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Keywords:

  • microelectrode recording;
  • deep brain stimulation;
  • Parkinson's disease;
  • operating room;
  • subthalamic nucleus;
  • neurosurgery

Abstract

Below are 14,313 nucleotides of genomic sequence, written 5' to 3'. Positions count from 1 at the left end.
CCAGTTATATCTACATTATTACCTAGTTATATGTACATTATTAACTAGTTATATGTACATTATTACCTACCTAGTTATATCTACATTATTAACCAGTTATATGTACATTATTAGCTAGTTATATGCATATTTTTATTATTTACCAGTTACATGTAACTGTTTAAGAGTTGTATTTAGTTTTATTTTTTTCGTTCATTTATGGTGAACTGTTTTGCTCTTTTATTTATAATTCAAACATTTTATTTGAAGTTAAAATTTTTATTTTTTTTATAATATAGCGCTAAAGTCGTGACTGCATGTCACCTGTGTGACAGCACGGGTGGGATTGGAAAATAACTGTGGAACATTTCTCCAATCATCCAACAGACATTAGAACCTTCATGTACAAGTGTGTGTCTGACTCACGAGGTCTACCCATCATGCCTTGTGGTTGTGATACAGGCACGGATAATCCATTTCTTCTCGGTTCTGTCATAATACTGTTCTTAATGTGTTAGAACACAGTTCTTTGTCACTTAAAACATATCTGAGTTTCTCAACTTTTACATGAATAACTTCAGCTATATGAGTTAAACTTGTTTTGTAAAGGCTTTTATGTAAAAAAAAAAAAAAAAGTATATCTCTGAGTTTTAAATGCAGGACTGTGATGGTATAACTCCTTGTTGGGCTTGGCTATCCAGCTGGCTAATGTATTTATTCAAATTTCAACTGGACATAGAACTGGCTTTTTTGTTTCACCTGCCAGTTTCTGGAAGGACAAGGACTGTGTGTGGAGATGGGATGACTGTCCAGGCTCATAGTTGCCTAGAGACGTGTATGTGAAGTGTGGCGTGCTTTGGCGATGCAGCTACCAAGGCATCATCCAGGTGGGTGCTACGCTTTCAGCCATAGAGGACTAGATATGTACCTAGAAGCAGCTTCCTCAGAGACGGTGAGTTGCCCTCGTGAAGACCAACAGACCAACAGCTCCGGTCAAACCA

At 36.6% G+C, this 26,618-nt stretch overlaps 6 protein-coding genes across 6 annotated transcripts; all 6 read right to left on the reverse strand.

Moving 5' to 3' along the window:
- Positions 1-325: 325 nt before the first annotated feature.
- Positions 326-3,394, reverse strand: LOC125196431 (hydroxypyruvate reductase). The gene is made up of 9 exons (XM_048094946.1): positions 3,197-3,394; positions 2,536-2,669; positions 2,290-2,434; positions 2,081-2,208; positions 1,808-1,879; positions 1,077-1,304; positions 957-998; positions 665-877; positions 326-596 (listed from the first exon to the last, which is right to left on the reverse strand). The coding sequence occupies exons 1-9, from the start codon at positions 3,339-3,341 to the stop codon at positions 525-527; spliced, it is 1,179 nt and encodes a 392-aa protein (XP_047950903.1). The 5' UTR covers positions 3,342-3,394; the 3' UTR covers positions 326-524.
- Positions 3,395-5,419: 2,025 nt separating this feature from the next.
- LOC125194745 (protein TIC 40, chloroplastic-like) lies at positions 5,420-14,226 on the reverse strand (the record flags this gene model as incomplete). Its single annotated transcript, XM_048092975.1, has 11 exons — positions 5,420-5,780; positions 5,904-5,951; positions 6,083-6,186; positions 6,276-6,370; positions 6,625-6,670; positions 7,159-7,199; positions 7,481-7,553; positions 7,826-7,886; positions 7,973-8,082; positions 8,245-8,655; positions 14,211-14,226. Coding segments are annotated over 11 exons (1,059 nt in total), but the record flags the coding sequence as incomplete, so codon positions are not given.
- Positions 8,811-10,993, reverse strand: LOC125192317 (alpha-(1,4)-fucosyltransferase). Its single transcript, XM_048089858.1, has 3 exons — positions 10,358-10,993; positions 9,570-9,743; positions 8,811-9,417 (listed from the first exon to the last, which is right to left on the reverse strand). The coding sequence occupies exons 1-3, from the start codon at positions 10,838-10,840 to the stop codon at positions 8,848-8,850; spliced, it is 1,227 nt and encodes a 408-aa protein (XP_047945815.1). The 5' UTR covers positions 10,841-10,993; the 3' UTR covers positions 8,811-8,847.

Deep brain stimulation of the subthalamic nucleus is the standard of care for treating medically intractable Parkinson's disease. Although the adjunct of microelectrode recording improves the targeting accuracy of subthalamic nucleus deep brain stimulation in comparison with image guidance alone, there has been no investigation of the financial cost of intraoperative microelectrode recording. This study was performed to address this issue. A comprehensive literature search of large subthalamic nucleus deep brain stimulation series (minimum, 75 patients) was performed, revealing a mean operating room time of 223.83 minutes for unilateral and 279.79 minutes for simultaneous bilateral implantation. The baseline operating room time was derived from the published operating room time for subthalamic nucleus deep brain stimulation without microelectrode recording. The total cost (operating room, anesthesia, neurosurgery) was then calculated based on hospitals geographically representative of the entire United States. The average cost for subthalamic nucleus deep brain stimulation implantation with microelectrode recording per patient is $26,764.79 for unilateral, $33,481.43 for simultaneous bilateral, and $53,529.58 for staged bilateral. For unilateral implantation, the cost of microelectrode recording is $19,461.75, increasing the total cost by 267%. For simultaneous bilateral implantation, microelectrode recording costs $20,535.98, increasing the total cost by 159%. For staged bilateral implantation, microelectrode recording costs $38,923.49, increasing the total cost by 267%. Microelectrode recording more than doubles the cost of subthalamic nucleus deep brain stimulation for Parkinson's disease and more than triples the cost for unilateral and staged bilateral procedures. The cost burden of microelectrode recording to subthalamic nucleus deep brain stimulation requires the clinical efficacy of microelectrode recording to be proven in a prospective evidence-based manner in order to curtail the potential for excessive financial burden to the health care system. © 2011 Movement Disorder Society